Spring Water Problems

It’s time to start getting your home ready for spring.

Part 2:  Leaking roofs are the second biggest problem. 

Most roof leaks are caused by roof slope or metal flashing.  As a MN home inspector for the past 27 years, I have found these conditions are seldom addressed until becoming a problem.  What I mean is until a homeowner sees interior water stains they assume nothing is wrong.  This is seldom true.  Small amounts of invisible roof moisture can be more destructive than large water events, such as storm damage.  Why, because as water is absorbed into the wood cells, decay and fungal growth begins to take hold.  The longer this condition exists the more apt it is to develop into something substantial

Roof shingles are designed to shed water.  This means if there are obstructions in the free flow of water off the roof, it will most likely develop into a leak.  This is a design issue and many times the homeowner does not have a choice about the proper slope of their roof.  But they do have a choice about the type of material to install on the roof.  There are low slope and flat roof materials that are designed to be waterproofing membranes.  And when there is a design problem with the roof, the proper and more expensive materials should be used.  A good inspector can advise you on this matter.

Roof flashings are the most overlooked key component to keeping water out of the attic.  When re-roofing, contractors are not required to replace the metal flashings on the roof.  This is a poor choice.  Additionally, many low budget roofers are not qualified to install new flashings correctly.  As an inspector this is one of the biggest problems I see day in and day out.  When you see black tar on the roof, you know you have a problem.

This spring it may be a good time for you to check your roof…before it’s a problem.

Doug Hastings
MN Home Inspector, Minneapolis & St. Paul
ASHI Certified Inspector, ACI
Kaplan University, Home Inspection Lead Instructor

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Moisture Problems – Gutters (Part 6)

Large volumes of water discharge off a home’s roof and can compound a basement or crawl space moisture problem. Depending on the roof design, the amount of water can often be too much for even a yard that is properly graded away from the house. Sometimes we need to add gutters and downspouts to the roof eaves. However, all roofs do not need gutters, in fact, most do not.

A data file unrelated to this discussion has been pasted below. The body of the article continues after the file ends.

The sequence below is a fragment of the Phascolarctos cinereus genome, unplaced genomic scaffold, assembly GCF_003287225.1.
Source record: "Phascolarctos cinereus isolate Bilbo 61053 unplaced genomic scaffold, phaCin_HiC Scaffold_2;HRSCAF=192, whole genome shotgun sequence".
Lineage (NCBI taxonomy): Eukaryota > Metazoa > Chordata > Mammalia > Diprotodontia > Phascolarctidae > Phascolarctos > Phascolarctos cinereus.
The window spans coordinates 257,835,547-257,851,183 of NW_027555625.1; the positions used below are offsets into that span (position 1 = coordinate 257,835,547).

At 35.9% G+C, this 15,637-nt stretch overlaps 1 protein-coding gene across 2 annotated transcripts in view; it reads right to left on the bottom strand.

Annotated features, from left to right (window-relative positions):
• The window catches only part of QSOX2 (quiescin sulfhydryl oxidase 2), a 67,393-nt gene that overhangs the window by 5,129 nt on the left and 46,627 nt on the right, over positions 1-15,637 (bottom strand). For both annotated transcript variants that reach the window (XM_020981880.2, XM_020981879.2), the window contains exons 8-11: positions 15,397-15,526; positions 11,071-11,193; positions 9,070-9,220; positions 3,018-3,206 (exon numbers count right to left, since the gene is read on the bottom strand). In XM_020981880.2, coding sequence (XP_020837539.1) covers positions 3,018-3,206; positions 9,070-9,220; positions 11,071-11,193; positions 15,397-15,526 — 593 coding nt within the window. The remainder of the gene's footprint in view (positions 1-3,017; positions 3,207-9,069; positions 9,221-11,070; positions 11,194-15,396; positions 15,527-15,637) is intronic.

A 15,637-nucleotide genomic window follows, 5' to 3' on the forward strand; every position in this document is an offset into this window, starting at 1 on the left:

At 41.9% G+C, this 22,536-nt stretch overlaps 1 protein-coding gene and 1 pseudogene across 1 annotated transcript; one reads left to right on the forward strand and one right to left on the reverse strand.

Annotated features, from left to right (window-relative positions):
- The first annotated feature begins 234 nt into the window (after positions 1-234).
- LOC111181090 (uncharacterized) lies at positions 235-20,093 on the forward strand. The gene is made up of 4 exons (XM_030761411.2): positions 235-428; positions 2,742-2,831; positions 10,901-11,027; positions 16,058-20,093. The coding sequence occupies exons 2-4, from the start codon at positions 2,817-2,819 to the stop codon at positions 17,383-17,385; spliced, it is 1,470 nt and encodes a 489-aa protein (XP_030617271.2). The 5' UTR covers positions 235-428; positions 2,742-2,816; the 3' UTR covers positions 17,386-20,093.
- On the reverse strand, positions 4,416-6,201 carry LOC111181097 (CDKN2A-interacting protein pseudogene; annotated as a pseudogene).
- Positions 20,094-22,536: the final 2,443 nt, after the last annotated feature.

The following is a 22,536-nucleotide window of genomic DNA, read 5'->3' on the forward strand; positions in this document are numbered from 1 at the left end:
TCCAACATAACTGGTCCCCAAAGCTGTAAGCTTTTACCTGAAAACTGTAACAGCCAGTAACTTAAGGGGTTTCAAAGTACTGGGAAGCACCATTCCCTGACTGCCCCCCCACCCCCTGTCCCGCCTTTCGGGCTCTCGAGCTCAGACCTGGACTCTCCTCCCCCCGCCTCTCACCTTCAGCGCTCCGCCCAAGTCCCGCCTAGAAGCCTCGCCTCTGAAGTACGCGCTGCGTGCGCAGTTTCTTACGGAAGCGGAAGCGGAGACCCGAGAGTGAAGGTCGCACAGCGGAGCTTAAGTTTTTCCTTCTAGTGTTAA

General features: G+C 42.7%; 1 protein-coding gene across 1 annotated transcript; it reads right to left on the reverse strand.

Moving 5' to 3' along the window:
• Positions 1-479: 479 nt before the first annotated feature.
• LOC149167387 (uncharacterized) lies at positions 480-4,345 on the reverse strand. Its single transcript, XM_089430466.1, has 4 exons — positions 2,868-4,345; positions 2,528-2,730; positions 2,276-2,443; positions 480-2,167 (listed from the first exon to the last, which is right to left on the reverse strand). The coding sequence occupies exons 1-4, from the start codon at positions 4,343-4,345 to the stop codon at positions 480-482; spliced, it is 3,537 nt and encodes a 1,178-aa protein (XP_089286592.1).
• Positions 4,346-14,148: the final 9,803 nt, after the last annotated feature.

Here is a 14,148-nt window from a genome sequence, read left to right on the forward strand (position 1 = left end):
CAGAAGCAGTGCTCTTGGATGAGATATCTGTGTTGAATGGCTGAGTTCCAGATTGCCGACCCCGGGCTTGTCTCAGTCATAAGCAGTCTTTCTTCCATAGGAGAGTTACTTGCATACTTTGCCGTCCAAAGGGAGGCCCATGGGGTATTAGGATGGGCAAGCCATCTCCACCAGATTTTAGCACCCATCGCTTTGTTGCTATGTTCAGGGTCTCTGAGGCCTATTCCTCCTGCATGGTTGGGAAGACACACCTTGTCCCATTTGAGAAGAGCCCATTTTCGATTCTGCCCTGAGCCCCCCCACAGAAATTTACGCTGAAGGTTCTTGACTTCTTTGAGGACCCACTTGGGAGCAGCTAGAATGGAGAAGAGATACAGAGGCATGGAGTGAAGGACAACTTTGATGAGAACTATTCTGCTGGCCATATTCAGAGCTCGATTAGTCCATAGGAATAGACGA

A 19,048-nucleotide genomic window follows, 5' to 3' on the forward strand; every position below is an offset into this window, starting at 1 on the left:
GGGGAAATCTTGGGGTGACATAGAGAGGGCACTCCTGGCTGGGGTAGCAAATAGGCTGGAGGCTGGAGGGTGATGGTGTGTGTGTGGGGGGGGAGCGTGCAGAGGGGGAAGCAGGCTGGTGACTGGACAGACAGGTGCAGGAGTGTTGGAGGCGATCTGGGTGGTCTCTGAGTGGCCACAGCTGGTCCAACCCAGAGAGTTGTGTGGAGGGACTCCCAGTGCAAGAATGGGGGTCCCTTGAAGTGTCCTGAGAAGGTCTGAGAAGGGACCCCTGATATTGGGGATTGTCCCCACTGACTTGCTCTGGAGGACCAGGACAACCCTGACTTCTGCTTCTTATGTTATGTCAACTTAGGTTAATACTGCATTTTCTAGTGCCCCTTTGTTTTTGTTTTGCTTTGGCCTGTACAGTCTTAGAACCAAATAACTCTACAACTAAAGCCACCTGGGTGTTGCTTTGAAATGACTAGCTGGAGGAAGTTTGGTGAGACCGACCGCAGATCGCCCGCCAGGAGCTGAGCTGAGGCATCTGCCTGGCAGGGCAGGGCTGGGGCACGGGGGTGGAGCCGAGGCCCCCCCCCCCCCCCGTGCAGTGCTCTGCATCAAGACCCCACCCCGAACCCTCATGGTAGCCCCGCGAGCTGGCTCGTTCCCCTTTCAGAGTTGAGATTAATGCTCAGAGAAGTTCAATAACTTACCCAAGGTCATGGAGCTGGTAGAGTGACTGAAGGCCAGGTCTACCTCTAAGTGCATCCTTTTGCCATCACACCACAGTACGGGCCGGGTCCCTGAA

Building code does not require a house to have gutters

Controlling roof drainage is important, but it is never a substitute for proper grading. Too often frustrated homeowners look for the quickest and easiest fix to a basement moisture problem. When landscaping and hardscaping is too difficult or too expensive they look for a short cut. The easy answer is to install gutters, but roof drainage is always secondary to correct earth grading. So, if the landscaping and hardscaping are positively sloped away from the house and the foundation is still damp or wet then adding gutters to the roof is essential. Gutters will manage the surface water coming off the roof and, if properly installed, harmlessly drain it away from the foundation.

So how would a homeowner or real estate agent know when a home should have gutters?

The design of the house is the most common indicator. Homes that most often need to control roof drainage to stay dry have any one or all of the following characteristics:

• Steep roof pitch
• Roofs with valleys
• No overhangs or small roof overhangs

These house styles dump huge amounts of water directly on the foundation which, depending on the type of soil, will saturate the earth adjacent to the walls. These wet soils will hold moisture on or adjacent to the foundation which will eventually migrate towards and run down alongside the basement or crawl space walls. Gutters with the proper extensions will direct this water away from the house.

Understanding that all homes do not need gutters to stay dry…then what could be worse than a roof that needs gutters and doesn’t have any? How about a roof that has gutters with no or short downspout extensions…why?